7-1 Toward Efficient Manufacturing of the Above-Core Structure

-Routing Study of the Above-Core Structure with a Mock-Up Experiment-


Fig.7-2 Major components of the above-core structure (ACS) and arrangement of the instrumentation tubes in the 3D-CAD study

The performed routing study included 702 TC and FFDL tubes to identify a feasible arrangement and assembling procedure into the ACS to be installed in ASTRID600.



Fig.7-3 Mock-up experiment

Based on the 3D-CAD study, a one-third partial full-scale mock-up was created.



Fig.7-4 Weldability schematic of the FFDL tube nozzle

The FFDL tube nozzle should be arranged within the appropriate range to ensure the necessary space for circumferential welding.


In a sodium-cooled fast reactor (SFR), several tubes are installed above each fuel subassembly to monitor the core. The above-core structure (ACS) is a structure designed to support the control rod drive mechanisms and instrumentation systems, such as thermocouples (TCs) and the failed fuel detection and location (FFDL) system, each with their various tubing and materials, in an SFR. The complexity of the integration of said systems has been identified as an issue in ACS development. This work therefore aimed to perform a routing study for TC and FFDL tubing using 3D modeling and a mock-up design of the ACS to clarify the integration process. This work was done as part of an SFR collaboration program between France and Japan.

The resulting arrangement of the tubes from the 3D-CAD study, designed for feasibility in assembly and for worker access, is shown in Fig.7-2. Here, the TC tubes (① in Fig.7-2) and FFDL tubes (② in Fig.7-2) were first divided into a few parts in the axial direction in consideration of the assembling process. To secure a work space, the assembling work of the instrumentation tubes has to be progressed from the center toward the outside of the ACS; the 702 instrumentation tubes and shroud tubes (③ and ④ in Fig.7-2, respectively) were thus designed.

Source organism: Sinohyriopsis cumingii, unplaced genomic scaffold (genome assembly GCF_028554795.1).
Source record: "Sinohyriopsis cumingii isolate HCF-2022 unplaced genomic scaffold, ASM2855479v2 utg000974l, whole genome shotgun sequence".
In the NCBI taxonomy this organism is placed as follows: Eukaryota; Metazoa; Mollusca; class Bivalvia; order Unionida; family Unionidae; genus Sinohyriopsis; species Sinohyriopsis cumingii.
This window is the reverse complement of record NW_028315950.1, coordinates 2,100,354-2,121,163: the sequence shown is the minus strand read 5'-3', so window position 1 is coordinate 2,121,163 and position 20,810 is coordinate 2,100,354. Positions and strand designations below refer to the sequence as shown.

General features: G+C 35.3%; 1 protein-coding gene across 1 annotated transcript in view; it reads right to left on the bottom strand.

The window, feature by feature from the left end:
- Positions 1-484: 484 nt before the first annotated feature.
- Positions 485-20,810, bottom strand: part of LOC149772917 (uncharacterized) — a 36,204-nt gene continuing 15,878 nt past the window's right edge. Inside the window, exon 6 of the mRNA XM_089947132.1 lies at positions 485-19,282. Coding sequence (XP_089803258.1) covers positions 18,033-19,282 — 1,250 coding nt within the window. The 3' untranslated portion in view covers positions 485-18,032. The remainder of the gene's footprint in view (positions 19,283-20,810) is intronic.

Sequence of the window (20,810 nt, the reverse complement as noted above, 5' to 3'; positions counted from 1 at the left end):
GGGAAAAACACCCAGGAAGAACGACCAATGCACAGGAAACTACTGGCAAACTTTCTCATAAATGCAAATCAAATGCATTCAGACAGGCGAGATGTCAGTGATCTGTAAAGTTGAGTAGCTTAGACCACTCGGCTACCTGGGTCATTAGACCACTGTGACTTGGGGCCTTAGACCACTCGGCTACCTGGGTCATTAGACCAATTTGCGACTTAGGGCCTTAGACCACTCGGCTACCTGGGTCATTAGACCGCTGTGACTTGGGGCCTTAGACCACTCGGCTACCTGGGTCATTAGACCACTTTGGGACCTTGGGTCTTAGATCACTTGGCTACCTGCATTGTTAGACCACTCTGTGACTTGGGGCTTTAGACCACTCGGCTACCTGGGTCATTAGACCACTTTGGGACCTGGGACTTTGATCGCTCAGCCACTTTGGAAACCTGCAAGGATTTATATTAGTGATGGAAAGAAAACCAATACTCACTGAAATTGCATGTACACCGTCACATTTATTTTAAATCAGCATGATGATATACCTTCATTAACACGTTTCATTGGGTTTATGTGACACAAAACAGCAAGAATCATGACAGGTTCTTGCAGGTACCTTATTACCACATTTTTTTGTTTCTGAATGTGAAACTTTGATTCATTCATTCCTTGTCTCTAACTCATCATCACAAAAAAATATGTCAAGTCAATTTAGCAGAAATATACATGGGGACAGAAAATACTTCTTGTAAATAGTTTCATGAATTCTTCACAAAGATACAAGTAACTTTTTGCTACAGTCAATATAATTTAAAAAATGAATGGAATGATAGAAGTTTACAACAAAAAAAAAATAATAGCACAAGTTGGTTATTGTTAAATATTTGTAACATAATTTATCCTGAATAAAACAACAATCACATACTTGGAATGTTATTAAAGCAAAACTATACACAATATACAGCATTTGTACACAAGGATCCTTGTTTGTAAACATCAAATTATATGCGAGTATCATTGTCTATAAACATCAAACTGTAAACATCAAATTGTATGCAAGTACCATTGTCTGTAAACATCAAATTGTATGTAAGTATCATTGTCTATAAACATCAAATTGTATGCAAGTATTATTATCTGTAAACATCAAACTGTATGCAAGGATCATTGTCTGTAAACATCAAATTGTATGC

The designed arrangement was then built in a mock-up at one-third partial full-scale based on the 3D-CAD study, as pictured in Fig.7-3. Although the TC and FFDL tubes did not contact each other in the 3D-CAD study, some contacts were found in the mock-up experiment. These contacts were attributed to manufacturing dimensional tolerances caused by the necessary bending of the long, straight tubes into the required complex shapes. Re-evaluation of the 3D-CAD study including the implementation of the manufacturing dimensional tolerances is a promising solution.

The welding torches used in the mock-up experiment need at least 50 mm around the welding line of the tube. However, in some areas, the distance between the FFDL tube nozzle and the instrumentation guide tube (⑤ in Fig.7-2) was less than 50 mm, depending on the horizontal orientation of the guide tube. Welding between the FFDL tube nozzle and the FFDL tube was therefore impossible at these points. To address this issue, future work will involve evaluating the appropriate range of the FFDL tube nozzle orientation to ensure the necessary space for welding, as shown in Fig.7-4. The arrangement of the tubes should then be re-evaluated based on this range.

The performed CAD study and partial-full-scale mock-up will aid in the development of fabrication and manufacturing efforts for the design of the ACS.

This study is part of the results conducted on “Technology development program of fast reactor international cooperation, and others”, supported by the Agency for Natural Resources and Energy (ANRE), the Ministry of Economy, Trade and Industry (METI), Japan.

(Kazuya Takano)


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